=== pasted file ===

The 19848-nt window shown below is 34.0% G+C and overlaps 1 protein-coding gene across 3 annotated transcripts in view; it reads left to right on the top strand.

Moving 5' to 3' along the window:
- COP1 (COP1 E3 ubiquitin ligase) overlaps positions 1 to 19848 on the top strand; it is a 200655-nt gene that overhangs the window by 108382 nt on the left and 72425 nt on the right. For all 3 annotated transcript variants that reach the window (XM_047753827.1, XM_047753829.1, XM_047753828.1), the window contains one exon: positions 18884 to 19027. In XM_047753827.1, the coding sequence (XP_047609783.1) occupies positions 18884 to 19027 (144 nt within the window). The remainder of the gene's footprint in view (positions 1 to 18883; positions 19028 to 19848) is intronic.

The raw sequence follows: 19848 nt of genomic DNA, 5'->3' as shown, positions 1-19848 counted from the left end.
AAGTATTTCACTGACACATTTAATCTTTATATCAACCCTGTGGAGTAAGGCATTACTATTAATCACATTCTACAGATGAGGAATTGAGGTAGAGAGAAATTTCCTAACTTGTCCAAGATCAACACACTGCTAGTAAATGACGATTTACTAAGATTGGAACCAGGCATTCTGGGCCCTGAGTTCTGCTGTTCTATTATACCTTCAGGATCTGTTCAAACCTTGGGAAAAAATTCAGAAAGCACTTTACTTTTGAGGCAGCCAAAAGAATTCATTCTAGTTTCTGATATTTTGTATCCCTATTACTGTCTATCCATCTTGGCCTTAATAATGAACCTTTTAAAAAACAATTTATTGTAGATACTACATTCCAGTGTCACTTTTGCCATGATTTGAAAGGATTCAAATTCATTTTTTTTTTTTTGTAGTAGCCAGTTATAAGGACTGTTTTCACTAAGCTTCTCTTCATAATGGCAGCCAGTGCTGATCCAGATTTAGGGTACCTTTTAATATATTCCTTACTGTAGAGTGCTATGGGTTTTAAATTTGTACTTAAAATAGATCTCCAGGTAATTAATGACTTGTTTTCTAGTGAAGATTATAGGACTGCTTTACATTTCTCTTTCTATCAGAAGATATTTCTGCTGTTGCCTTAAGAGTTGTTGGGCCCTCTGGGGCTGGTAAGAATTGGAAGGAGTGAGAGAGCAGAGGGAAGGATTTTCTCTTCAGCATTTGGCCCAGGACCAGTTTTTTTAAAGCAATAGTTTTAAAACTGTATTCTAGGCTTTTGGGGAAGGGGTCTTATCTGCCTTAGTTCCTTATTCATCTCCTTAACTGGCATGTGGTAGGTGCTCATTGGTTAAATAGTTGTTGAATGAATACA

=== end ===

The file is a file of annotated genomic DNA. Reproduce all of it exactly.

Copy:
The 19848-nt window shown below is 34.0% G+C and overlaps 1 protein-coding gene across 3 annotated transcripts in view; it reads left to right on the top strand.

Moving 5' to 3' along the window:
- COP1 (COP1 E3 ubiquitin ligase) overlaps positions 1 to 19848 on the top strand; it is a 200655-nt gene that overhangs the window by 108382 nt on the left and 72425 nt on the right. For all 3 annotated transcript variants that reach the window (XM_047753827.1, XM_047753829.1, XM_047753828.1), the window contains one exon: positions 18884 to 19027. In XM_047753827.1, the coding sequence (XP_047609783.1) occupies positions 18884 to 19027 (144 nt within the window). The remainder of the gene's footprint in view (positions 1 to 18883; positions 19028 to 19848) is intronic.

The raw sequence follows: 19848 nt of genomic DNA, 5'->3' as shown, positions 1-19848 counted from the left end.
AAGTATTTCACTGACACATTTAATCTTTATATCAACCCTGTGGAGTAAGGCATTACTATTAATCACATTCTACAGATGAGGAATTGAGGTAGAGAGAAATTTCCTAACTTGTCCAAGATCAACACACTGCTAGTAAATGACGATTTACTAAGATTGGAACCAGGCATTCTGGGCCCTGAGTTCTGCTGTTCTATTATACCTTCAGGATCTGTTCAAACCTTGGGAAAAAATTCAGAAAGCACTTTACTTTTGAGGCAGCCAAAAGAATTCATTCTAGTTTCTGATATTTTGTATCCCTATTACTGTCTATCCATCTTGGCCTTAATAATGAACCTTTTAAAAAACAATTTATTGTAGATACTACATTCCAGTGTCACTTTTGCCATGATTTGAAAGGATTCAAATTCATTTTTTTTTTTTTGTAGTAGCCAGTTATAAGGACTGTTTTCACTAAGCTTCTCTTCATAATGGCAGCCAGTGCTGATCCAGATTTAGGGTACCTTTTAATATATTCCTTACTGTAGAGTGCTATGGGTTTTAAATTTGTACTTAAAATAGATCTCCAGGTAATTAATGACTTGTTTTCTAGTGAAGATTATAGGACTGCTTTACATTTCTCTTTCTATCAGAAGATATTTCTGCTGTTGCCTTAAGAGTTGTTGGGCCCTCTGGGGCTGGTAAGAATTGGAAGGAGTGAGAGAGCAGAGGGAAGGATTTTCTCTTCAGCATTTGGCCCAGGACCAGTTTTTTTAAAGCAATAGTTTTAAAACTGTATTCTAGGCTTTTGGGGAAGGGGTCTTATCTGCCTTAGTTCCTTATTCATCTCCTTAACTGGCATGTGGTAGGTGCTCATTGGTTAAATAGTTGTTGAATGAATACA